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Early Insulin Therapy Makes an Impact

Improved glycemic control can reduce A1c, medical costs and complications…

According to a new study, early introduction of insulin could save money, help more patients reach A1c goals and decrease diabetes-related complications and mortality.

Currently, insulin therapy for persons with type 2 diabetes is traditionally added to an anti-hyperglycemic regimen at the time when the disease progresses to where these oral agents can no longer control HbA1c. This results in complex treatment regimens that have become more expensive to maintain the cost of oral agents and non-insulin injectable. Therefore, the question must be asked, could adding insulin earlier in treatment help reduce cost and produce clinical benefits?

The researchers used a microsimulation model to estimate T2DM complications, mortality, costs and newly diagnosed patients who reached a target A1c of less than 7.0%. They used the results from randomized controlled clinical trials to estimate treatment efficacy. They followed current standard of care guidelines in initiation of metformin first, followed by the addition of a sulfonylurea, then addition of a DPP-4 inhibitor, a thiazolidinedione or non-insulin injectable, followed by initiating basal insulin and removed the sulfonylurea, and finally adding bolus insulin.

Using a time frame of 5 years, the researchers analyzed two categories of treatment: two-stage insulin (basal with oral anti-diabetics followed by biphasic insulin plus metformin) and one-stage insulin (biphasic with metformin).

Compared to standard of care the results showed:

  • Target A1c: Reached by 0.10% to 1.79% more patients with the two-stage approach, and 0.50% to 2.63% more patients with the one-stage approach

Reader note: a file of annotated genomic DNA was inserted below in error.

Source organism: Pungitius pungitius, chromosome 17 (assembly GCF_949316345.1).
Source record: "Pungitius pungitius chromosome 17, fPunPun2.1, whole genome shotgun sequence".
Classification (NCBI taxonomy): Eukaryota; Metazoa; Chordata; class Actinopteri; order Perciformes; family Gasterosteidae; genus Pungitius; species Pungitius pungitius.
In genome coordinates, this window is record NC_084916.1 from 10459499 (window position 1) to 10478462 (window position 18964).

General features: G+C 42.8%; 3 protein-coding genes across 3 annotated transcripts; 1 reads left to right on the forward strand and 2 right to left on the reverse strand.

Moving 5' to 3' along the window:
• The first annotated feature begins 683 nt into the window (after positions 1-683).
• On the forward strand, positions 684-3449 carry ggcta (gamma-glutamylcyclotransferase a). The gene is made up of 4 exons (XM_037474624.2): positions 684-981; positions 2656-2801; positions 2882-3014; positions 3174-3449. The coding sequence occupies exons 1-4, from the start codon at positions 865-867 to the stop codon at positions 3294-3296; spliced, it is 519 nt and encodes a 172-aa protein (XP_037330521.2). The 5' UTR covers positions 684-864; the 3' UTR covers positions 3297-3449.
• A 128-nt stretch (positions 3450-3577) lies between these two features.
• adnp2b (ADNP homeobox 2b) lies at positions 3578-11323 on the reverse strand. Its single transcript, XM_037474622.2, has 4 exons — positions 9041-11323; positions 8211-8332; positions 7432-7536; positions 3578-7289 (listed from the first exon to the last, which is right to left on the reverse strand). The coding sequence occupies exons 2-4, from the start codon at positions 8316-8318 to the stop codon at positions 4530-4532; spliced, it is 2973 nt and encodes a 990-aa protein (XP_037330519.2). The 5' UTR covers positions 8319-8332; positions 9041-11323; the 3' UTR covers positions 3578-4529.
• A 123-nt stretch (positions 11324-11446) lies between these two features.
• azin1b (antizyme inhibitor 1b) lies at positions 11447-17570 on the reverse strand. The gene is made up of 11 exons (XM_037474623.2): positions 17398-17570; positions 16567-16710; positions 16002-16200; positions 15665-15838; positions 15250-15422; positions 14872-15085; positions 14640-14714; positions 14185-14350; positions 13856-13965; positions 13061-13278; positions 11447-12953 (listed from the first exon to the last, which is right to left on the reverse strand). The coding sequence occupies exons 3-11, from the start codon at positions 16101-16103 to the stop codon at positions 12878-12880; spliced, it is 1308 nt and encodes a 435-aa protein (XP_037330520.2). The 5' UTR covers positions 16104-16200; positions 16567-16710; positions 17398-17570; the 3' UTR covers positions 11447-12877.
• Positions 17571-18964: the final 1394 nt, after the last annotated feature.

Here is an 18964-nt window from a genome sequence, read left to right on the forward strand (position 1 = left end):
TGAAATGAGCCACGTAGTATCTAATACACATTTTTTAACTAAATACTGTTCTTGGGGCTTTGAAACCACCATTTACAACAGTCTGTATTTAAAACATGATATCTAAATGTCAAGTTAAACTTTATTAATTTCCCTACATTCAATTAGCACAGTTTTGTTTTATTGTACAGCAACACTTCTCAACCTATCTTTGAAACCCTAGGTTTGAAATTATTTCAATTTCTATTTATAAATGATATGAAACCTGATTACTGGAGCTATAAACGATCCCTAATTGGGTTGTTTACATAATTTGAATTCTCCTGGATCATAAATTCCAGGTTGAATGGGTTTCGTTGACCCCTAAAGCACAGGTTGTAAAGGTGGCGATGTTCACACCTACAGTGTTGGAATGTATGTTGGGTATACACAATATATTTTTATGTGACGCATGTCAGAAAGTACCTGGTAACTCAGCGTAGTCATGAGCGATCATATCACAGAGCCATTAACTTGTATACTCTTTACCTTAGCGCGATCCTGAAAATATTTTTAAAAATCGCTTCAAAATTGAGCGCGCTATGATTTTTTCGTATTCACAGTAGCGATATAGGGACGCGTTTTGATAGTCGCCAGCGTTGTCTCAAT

• Major diabetes complications: decreased by 0.38% to 17.46% with the two-stage approach, and 0.72% to 25.92% with the one-stage approach.
  • Severe hypoglycemia: Increased by 17.97% to 60.43% with the two-stage approach and 6.44% to 68.87% with the one-stage approach.
  • Incremental costs: Ranged from $95 to $3,267 with the two-stage approach, and from $1642 to $1177 with the one-stage approach
  • The cost savings for the one-stage approach may have been related to lower pharmacy costs and reductions in T2DM complications
  • Both approaches were linked to reaching target A1c earlier, fewer diabetes complications, and reduced mortality.

When considering earlier initiation of insulin, Smolen and colleagues recommend that clinicians consider the patient’s ability to regularly self-monitor glucose and make appropriate insulin adjustments. Clinicians should also consider whether the patient will maintain consistent interaction with healthcare providers.

The results indicate that medical cost savings from improved glycemic control can potentially offset increased treatment costs in certain cases. Smolen states, “We do not contradict current practice, but reinforce the need for patients and treating physicians to engage more actively in treatment evaluation and modification.” Smolen added, “The purpose of the study is not to apportion blame for this delay in treatment of T2DM patients, but about helping clinician make rational decisions based on sound evidence.”

Practice Pearls:

  • Study set out to determine if early introduction of insulin could save money, help more patients reach A1c goals and decrease diabetes-related complications and mortality.
  • Results showed both approaches evaluated were linked to reaching target A1c earlier, with fewer diabetes complications and reduced mortality.
  • This reinforces the idea that patients and treating physicians to engage more actively in treatment evaluation and modification.

Smolen HJ, Murphy DR, Gahn JC, Yu X, Curtis BH. The evaluation of clinical and cost outcomes associated with earlier initiation of insulin in patients with type 2 diabetes mellitus. J Manag Care Pharm. 2014;20:968-984.